The embattled Palestinian Prime Minister Abu Mazen yesterday issued a scarcely veiled resignation threat as 18 of his critics served formal notice that they wanted to subject him to a confidence vote.
Abu Mazen, regarded by the US and Israel as the only viable interlocutor for peace negotiations, came out fighting in a "back me or sack me" speech designed to beat off the challenge to his authority posed by the PLO chairman, Yasser Arafat.
In a speech that criticised militant factions for playing into the hands of Israeli intransigence, he pointedly reminded the 83 legislators that he had no intention of clinging to a job which he said was a "hard task, some would say an impossible one" without a clear mandate from them.
He added: "Either you provide the resources to support it and are committed to it, or you take it back. I will back any decision you make, and I will work at any level to serve the Palestinian people. That is part of the democratic life we have chosen and is irreversible."
In a demonstration outside the parliament building, about 200 Fatah activists protested in support of Mr Arafat. Seven masked men - thought to be members of the Al-Aqsa Martyrs' Brigade, a militant faction linked to Fatah - smashed windows and a door before being forced from the building by unarmed guards. The brigade had claimed responsibility for killing an Israeli soldier near the West Bank City of Jenin shortly before the session.
Abu Mazen, formally known as Mahmoud Abbas, acknowledged his differences with Mr Arafat. But he made only oblique reference to his struggle to wrest control of the Palestinian security services from him, saying that the basic law governing the authority had to be respected.
He may go further when he addresses the Legislative Council in closed session tomorrow. The council will hold another meeting on Tuesday, when it may consider the call for a confidence vote. Mr Arafat's supporters are thought to have been under instructions not to support a no-confidence vote, which could precipitate the collapse of any negotiations and possibly the expulsion of the PLO chairman.
The office of Israel's Prime Minister, Ariel Sharon, declined to comment on Abu Mazen's speech last night. But one analysis in official circles is that Mr Arafat does not want Abu Mazen to quit before the US elections in 2004, when the PLO chairman believes - vainly in the view of Israeli officials-- he may be able to capitalise on a new international atmosphere to restore his position as Palestinian interlocutor.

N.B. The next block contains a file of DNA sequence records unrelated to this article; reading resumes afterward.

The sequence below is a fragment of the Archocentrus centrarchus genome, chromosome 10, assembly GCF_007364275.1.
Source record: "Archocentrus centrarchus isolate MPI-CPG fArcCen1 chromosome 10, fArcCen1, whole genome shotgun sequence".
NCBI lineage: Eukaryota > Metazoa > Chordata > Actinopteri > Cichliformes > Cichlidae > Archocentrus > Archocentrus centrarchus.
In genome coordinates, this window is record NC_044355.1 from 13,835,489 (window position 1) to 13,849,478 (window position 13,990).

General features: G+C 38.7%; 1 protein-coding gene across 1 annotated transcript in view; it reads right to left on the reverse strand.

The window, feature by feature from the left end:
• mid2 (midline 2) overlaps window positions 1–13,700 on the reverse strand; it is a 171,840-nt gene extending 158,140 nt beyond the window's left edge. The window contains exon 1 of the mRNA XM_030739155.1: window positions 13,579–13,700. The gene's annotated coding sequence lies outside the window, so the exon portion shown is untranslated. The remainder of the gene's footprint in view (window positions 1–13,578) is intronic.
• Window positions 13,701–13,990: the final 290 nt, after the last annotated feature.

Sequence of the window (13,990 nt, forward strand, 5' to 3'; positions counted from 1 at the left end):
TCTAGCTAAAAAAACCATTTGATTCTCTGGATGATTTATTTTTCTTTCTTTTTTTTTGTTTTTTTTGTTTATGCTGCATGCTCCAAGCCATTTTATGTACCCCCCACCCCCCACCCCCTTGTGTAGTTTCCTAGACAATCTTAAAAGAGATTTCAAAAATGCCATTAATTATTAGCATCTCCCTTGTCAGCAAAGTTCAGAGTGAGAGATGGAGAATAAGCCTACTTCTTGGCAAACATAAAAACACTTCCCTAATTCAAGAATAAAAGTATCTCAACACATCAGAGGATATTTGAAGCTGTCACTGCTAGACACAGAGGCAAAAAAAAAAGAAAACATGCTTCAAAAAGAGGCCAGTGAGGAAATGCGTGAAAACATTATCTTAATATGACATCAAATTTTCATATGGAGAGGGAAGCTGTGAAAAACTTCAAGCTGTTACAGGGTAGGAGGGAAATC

Even if a confidence vote looked like being defeated, the tone of the Prime Minister's speech suggests he is no mood for compromise, and is serious about resigning if he fails to get his way. One Abu Mazen supporter said the struggle was between "democracy and the old outdated ways".
In a skillfully crafted speech, Abu Mazen, facing haemorrhaging support among rank-and-file Palestinians, was careful to acknowledge the supremacy of the PLO in the "leadership of the Palestinian people" and condemn the continuing siege of Mr Arafat's headquarters in this West Bank city. He also claimed that Israel was undermining the fragile six-week ceasefire after being put in "an embarrassing position" by the Bush administration's criticisms of its settlement programme andthe fence designed to separate the occupied territories from Israel.
But he attacked factional violence - which on 19 August claimed the lives of 21 people in aJerusalem suicide bombing - as counter-productive.
Slogans painted on walls in Ramallah by Abu Mazen's opponents declared "We will not accept a Karzai in Palestine" after it was reported that Mr Arafat had compared him to the US-backed Afghan leader: "I am not Mullah Omar, but he is for sure the [Hamid] Karzai of Palestine."